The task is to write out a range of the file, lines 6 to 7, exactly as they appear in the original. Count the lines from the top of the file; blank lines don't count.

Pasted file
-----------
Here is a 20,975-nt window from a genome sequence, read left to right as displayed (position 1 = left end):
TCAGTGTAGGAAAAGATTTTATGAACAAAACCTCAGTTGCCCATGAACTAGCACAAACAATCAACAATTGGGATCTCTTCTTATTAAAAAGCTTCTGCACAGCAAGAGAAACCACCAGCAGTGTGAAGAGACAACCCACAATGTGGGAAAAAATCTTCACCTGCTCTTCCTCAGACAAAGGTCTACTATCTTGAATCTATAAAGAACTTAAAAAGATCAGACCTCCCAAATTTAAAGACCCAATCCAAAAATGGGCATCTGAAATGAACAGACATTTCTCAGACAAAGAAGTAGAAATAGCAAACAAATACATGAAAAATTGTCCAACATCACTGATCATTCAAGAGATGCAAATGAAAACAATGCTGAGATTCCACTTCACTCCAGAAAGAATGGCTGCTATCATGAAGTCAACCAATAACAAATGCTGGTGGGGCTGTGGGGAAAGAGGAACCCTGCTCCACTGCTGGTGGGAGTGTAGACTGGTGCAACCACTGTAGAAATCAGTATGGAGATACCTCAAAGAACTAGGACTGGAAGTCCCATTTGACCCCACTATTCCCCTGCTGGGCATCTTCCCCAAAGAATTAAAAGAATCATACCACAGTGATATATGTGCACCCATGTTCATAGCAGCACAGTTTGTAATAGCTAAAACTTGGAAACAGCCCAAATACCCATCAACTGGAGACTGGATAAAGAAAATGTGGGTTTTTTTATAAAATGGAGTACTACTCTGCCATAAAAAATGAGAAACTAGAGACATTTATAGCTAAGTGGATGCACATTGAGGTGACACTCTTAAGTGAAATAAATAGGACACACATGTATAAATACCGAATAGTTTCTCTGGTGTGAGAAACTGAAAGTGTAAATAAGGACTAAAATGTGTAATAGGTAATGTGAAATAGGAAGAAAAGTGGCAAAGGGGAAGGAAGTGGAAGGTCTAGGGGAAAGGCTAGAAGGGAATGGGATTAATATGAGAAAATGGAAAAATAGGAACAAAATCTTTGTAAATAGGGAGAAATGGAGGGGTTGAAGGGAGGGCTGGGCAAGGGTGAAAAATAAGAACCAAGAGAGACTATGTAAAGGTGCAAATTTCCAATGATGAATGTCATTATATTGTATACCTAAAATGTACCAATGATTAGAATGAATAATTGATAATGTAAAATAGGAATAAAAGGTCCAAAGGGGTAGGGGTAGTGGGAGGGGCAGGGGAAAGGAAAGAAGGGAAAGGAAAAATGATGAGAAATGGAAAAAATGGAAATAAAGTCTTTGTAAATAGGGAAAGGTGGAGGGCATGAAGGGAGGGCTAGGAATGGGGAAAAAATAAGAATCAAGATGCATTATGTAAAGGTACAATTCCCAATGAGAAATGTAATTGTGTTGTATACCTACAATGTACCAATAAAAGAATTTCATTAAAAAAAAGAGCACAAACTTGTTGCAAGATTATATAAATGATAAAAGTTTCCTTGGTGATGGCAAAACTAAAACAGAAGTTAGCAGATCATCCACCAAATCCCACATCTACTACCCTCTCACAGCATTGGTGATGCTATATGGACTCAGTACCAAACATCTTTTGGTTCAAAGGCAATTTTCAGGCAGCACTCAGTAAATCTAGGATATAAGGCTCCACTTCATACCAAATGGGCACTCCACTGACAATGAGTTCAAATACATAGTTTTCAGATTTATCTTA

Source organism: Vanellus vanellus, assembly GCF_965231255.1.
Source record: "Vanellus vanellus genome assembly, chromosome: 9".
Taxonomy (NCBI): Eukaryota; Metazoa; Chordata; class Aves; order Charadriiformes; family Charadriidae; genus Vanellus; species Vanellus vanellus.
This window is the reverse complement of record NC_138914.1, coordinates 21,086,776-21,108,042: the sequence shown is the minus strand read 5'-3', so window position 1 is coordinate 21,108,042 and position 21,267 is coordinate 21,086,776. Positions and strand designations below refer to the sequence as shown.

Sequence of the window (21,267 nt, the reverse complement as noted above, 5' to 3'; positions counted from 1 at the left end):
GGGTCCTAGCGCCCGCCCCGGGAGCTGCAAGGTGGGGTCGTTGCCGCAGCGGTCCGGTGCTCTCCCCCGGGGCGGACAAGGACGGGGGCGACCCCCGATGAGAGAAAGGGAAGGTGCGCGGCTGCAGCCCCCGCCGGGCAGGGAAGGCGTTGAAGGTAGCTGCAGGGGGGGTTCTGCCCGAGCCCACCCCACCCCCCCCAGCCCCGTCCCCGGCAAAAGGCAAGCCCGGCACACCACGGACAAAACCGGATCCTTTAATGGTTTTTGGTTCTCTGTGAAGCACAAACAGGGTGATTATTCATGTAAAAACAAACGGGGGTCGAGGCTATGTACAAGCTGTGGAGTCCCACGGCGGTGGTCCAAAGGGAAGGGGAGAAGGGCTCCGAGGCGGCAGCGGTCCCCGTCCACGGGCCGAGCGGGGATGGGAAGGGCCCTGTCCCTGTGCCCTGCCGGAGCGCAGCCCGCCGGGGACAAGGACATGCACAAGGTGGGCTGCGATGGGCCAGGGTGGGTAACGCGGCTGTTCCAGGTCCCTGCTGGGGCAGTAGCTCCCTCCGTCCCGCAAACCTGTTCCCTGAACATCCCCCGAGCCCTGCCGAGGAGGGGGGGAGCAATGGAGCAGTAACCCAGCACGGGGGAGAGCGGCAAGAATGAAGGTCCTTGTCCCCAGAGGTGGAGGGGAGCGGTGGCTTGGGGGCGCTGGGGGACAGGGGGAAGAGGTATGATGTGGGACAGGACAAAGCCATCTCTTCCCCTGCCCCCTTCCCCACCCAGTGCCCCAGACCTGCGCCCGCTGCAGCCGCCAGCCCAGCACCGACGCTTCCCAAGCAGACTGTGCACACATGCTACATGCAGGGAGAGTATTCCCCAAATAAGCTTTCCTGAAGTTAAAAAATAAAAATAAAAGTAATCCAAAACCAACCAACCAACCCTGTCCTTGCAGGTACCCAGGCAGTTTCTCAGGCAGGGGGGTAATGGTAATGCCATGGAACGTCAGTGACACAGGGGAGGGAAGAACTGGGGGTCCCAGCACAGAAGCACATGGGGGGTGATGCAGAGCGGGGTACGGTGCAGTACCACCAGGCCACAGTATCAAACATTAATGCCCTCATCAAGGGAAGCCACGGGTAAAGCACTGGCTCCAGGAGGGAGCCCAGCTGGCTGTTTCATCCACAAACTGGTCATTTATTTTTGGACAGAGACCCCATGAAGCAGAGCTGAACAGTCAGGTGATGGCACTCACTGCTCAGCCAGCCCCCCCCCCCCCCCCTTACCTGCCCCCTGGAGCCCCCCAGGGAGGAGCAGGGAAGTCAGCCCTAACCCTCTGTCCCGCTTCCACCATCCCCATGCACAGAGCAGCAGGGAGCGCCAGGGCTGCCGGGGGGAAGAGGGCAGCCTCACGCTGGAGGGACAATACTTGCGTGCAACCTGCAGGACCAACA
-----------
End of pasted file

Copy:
This window is the reverse complement of record NC_138914.1, coordinates 21,086,776-21,108,042: the sequence shown is the minus strand read 5'-3', so window position 1 is coordinate 21,108,042 and position 21,267 is coordinate 21,086,776. Positions and strand designations below refer to the sequence as shown.

Sequence of the window (21,267 nt, the reverse complement as noted above, 5' to 3'; positions counted from 1 at the left end):